While internship and placements data of some management institutes clearly indicates that recruiters today have specific demands. The skill sets looked for are job centric and industry oriented. MBA schools which have adopted new models of delivery and technology, redesigned their courses, built an effective evaluation process and prepared the students to cope with the dynamic business scenario, have done great with campus placements despite the economic slow down.

However, the skill set being looked for by a consulting company like Deloitte or KPMG may be quite different from FMCG or a manufacturing sector. Institutes need to acknowledge this fact and act accordingly.

  • Management institutes should ensure that students are intellectually engaged, self motivated and adapt to changes fast. In one word ‘VUCA ready’.
  • B Schools should encourage students to participate in national and international competitive events, simulations of business scenarios.
  • Institutes should have the right mix of faculty members with industry exposure and pure academics.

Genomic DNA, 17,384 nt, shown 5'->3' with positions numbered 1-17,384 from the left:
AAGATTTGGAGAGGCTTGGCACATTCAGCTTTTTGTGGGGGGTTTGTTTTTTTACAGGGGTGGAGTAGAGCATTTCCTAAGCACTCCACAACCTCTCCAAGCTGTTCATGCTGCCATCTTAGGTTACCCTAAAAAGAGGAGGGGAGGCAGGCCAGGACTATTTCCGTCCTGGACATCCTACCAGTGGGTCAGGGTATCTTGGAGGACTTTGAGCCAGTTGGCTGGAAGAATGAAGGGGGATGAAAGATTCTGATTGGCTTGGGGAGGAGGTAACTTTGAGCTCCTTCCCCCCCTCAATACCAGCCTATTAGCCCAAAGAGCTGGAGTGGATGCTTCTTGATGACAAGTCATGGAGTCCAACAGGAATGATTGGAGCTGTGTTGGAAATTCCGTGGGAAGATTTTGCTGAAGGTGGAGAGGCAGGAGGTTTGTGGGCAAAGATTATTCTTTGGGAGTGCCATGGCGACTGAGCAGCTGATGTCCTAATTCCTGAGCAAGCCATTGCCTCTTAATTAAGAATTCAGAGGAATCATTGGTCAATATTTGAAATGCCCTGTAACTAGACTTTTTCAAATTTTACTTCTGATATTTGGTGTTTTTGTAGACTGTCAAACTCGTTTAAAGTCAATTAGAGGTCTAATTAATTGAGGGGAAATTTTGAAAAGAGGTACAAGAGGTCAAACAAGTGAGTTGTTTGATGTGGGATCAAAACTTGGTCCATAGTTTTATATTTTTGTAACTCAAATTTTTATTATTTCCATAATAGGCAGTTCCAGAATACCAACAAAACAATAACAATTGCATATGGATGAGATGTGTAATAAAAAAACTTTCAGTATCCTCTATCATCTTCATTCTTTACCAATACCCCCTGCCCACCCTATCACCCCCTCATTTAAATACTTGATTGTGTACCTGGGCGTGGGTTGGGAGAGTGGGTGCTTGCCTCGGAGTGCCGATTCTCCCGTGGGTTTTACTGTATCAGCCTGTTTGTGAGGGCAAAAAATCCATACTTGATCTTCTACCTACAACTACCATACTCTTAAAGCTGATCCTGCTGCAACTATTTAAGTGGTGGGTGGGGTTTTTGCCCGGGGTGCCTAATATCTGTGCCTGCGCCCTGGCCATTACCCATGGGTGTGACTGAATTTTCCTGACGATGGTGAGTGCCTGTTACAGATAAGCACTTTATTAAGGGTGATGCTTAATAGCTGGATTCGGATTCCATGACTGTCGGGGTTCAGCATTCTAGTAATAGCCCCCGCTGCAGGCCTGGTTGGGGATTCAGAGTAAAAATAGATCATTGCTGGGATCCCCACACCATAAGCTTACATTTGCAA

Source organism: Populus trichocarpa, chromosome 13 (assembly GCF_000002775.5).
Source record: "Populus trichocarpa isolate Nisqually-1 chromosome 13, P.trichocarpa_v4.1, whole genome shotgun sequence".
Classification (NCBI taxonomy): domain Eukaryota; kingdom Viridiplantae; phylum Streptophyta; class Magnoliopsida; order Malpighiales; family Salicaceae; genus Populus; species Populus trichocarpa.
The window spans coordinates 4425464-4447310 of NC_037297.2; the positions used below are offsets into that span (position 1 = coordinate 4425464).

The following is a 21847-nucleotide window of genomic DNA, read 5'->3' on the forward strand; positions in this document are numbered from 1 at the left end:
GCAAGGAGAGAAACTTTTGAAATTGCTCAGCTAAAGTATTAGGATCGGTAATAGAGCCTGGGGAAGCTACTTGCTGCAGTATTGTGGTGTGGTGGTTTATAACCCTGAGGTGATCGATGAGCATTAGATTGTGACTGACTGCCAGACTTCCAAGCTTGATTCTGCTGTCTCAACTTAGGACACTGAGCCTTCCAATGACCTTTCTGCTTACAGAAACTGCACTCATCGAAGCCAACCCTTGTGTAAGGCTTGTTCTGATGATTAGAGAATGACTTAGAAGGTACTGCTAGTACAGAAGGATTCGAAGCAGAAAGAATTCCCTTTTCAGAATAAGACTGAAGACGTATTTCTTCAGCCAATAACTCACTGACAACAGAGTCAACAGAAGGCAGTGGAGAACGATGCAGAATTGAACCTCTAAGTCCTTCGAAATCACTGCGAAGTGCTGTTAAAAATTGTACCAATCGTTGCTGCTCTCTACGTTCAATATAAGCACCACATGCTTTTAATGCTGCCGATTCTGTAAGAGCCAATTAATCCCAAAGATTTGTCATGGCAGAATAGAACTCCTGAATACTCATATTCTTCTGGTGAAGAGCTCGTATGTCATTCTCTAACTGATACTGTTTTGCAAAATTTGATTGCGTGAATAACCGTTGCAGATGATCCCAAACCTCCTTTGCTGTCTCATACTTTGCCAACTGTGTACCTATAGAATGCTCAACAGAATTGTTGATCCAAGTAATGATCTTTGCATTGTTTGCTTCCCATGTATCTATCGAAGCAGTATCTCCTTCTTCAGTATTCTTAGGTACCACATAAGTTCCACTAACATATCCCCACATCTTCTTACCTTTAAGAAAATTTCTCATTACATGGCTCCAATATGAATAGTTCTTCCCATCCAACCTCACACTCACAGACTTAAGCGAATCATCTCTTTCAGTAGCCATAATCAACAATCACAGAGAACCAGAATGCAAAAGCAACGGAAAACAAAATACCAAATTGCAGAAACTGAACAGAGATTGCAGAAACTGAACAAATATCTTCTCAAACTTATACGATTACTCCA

The placement records of 2021 across top management institutes indicated the fact that recruitment is happening, skilled talent is in demand and certain management institutions continued to attract recruiters even in the middle of an ongoing crisis.

It is time, all management institutes rise to the occasion, understand market realities and identify areas of improvement at both ends – students and faculty.

After all, the stakes are high at both ends. B Schools taking corrective measures will stay while those which are lagging will end up shutting down.

Author Name : Nirmalya Pal


Please enter your comment!
Please enter your name here